• Miss Pearl Bridges, Jefferson County, female, white, single, died December 13, 1918, from pneumonia and influenza. Born September 13, 1899, in Tennessee, aged 19 years, 3 months, at home. Parents Robert L. Bridges and Bettie Hickman. Burial, Cave Hill Cemetery.
  • George Emmett Durr, Jefferson County, male, white, married, died December 24, 1918, from influenza and pneumonia. Born August 22, 1884, aged 34 years, 4 months and 2 days, engineer. Parents, Thomas Durr and Susan Hackett. Burial, Middletown, Kentucky.
  • Hubert Ramey, Magoffin County, male, white, single, died October 22, 1918, from pneumonia and Spanish influenza, duration of illness 8 days. Born March 20, 1911, aged 7 years, 7 months and 2 days, at school. Parents, Eli Ramey and Marietta Montgomery. Burial, Resner Graveyard.
  • Samuel Jones, Magoffin County, male, white, single, died October 30, 1918, from influenza. Born December 28, 1895, aged 23 years, farmer. Parents Floyd Jones and Sarah Bailey. Burial, Gardner Bailey Graveyard.
  • Eliza Williams, Magoffin County, female, white, married, died October 30, 1918, from influenza. Born October 23, 1872,, aged 46 years, 7 days, house keeper. Parents W. A. Montgomery and Rebecca Howard. Burial, ?
  • Otto J. Peterson, no county, male, white, single, died December 13, 1918, from pneumonia, influenza, duration of illness 13 days. Born June 14, 1897, in South Dakota, aged 21 years, soldier. Mother, Mrs. Haus Peterson, Hettinger, South Dakota. Burial in South Dakota.
  • Mattie Hurt, Muhlenberg County, female, colored, single, died October 28, 1918, from influenza, pneumonia, duration of illness 6 days. Born January 19, 1901, aged 17 years, 9 months, school girl. Parents, Fount Hurt and Zela Wells. Burial West End Graveyard.
  • Virgil Mason Hendricks, Muhlenberg County, male, white, married, died October 20, 1918, from pneumonia following influenza, duration of illness 6 days. Born July 2, 1883, aged 35 years, 2 months and 18 days, coal miner. Parents, James William Hendricks, Nannie Madot. Burial Mulus Graveyard.
  • Pearly Hill, Owen County, female, white, married, died October 16, 1918, influenza complicated with pneumonia, duration of illness 6 days. Born January 10, 1890, aged 27 years, 9 months and 6 days, house keeper. Parents, Wesley Jackson and Minnie Cammack. Burial, ?

From The Weekly Advance from Ballard County, Kentucky, many deaths were reported due to pneumonia and influenza:

  • Rollie Lane, aged 26, son of Mr. and Mrs. Ben Lane, four miles east of town, who enlisted in the United States Navy last summer, was taken ill of Spanish Influenza, September 24, on the battleship Maine; he was transferred to the hospital ship Mercy on September 30, and died October 5, 1918. His remains arrived at Portsmouth, Virginia, October 12 and forwarded to La Center; arrived here Monday night and taken to the home of his parents. Funeral services were conducted at the home Tuesday at 1 p.m., by Elder W. W. Morris, and at 4 p.m., his body was laid to rest in the Antioch Cemetery. He is survived by a wife and one child, besides his parents and several brothers and sisters, and a great host of other relatives and friends. The bereaved ones have the sympathy of all who knew him. October 18, 1918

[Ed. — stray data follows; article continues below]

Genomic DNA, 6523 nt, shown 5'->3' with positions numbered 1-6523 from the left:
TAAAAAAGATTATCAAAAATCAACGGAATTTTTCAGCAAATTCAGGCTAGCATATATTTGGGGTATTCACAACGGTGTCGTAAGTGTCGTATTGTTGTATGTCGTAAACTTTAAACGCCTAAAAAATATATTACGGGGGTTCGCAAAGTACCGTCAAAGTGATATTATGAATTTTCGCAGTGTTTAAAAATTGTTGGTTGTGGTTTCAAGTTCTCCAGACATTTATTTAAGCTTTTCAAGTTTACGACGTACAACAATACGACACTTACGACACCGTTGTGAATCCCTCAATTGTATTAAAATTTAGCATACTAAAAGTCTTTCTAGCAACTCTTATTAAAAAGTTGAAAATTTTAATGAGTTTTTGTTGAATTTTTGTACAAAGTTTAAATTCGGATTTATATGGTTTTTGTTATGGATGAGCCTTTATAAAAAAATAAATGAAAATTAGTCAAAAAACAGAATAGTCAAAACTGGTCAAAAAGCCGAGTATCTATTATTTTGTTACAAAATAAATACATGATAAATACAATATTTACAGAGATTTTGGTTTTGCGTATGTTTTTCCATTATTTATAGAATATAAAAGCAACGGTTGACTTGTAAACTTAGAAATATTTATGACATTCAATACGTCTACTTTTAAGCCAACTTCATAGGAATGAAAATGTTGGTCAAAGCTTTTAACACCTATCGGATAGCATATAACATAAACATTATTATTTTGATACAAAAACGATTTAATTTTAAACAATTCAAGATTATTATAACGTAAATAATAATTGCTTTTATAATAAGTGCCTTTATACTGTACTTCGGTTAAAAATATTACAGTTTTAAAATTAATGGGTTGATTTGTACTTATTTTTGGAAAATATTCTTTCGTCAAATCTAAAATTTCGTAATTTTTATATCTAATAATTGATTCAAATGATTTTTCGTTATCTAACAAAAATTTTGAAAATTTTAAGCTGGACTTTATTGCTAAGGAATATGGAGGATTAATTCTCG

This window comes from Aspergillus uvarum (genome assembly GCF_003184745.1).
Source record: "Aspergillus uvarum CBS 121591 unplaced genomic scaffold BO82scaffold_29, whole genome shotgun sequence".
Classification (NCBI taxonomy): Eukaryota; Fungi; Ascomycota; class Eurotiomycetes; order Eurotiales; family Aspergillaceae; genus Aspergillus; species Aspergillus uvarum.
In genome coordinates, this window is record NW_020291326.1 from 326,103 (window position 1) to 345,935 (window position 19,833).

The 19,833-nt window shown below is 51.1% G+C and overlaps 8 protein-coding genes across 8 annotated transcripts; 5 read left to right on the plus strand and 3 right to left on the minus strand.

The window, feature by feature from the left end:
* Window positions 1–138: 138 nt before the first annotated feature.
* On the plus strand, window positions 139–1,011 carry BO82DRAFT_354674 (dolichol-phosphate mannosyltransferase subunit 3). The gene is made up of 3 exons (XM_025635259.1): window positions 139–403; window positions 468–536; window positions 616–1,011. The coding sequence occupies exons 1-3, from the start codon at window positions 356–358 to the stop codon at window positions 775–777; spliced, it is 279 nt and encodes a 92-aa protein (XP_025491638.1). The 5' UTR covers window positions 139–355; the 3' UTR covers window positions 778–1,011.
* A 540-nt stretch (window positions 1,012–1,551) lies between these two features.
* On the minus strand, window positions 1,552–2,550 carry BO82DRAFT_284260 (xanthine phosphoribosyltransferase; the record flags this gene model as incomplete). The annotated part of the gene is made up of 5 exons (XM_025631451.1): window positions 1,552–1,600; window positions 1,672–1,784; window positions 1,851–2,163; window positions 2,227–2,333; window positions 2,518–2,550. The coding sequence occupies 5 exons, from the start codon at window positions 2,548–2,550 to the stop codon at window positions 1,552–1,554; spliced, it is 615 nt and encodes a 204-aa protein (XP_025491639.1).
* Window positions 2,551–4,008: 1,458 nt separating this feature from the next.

• Larkin Denton, aged 25, son of T. W. Denton, of near Oscar, died at his home, two miles west of town, last Thursday of pneumonia. His remains were buried in the Oscar Cemetery Friday. He is survived by his wife and two children, his parents and other relatives. He was a prosperous young farmer and had many friends who mourn his demise. November 1, 1918
  • Our neighbor city Barlow has had quite a time with the influenza for the past few weeks. There have been many deaths of the “flu”. Last Sunday and Sunday night there were four deaths there, as follows: Mrs. Will Webb and baby, Mrs. Rob Price and Mrs. J. I. Harlan. On Monday morning the body of Mrs. Dick, sister of Mrs. Carl Parsons, who died in Cairo, was brought to Barlow for burial. There have been several other deaths but particulars were not given to us. November 1, 1918
  • Our neighbor city, Barlow, has been in a sad plight for some weeks, having a siege of “flu” and pneumonia. Two more deaths have occurred there the past week. Mrs. J. W. Manor, a splendid woman, died there last Saturday. Sunday night Mrs. India Cummins, wife of Dan Cummins, Jr., died of a complication of diseases. She is survived by her husband, her parents, Mr. and Mrs. K. Rudolph, and a host of other relatives and friends. The bereaved ones have the sympathy of the friends all over the county. November 8, 1918
  • Gladys Wolfe, aged 25, died Monday night at the home of her father, J. B. Newman, near Kevil, after an illness of pneumonia following an attack of influenza. She is survived by her husband, F. B. Wolfe, her parents, a little girl, Hallie, one sister, Mary Newman, two brothers, O. T. Newman and Sgt. A. B. Newman, who is in service in France, and other relatives. Funeral services were conducted at 2 p.m. Tuesday, by Rev. R. H. Pigue, and burial was in the family graveyard. November 8, 1918
  • German Andrews, 35 years old, died at his home in Paducah last Friday morning at 8:45 o’clock, and at 10 o’clock, the same day, his wife, Mrs. Sampa Andrews, died, aged about 32 years. Both died of pneumonia following the “flu”. They are survived by one child, James Andrews. Funeral services were held Saturday afternoon at Bethel Church, in this county, by Rev. R. H. Pigue. Mrs. Andrews was the daughter of Mr. and Mrs. J. S. Wills, formerly of this county. December 13, 1918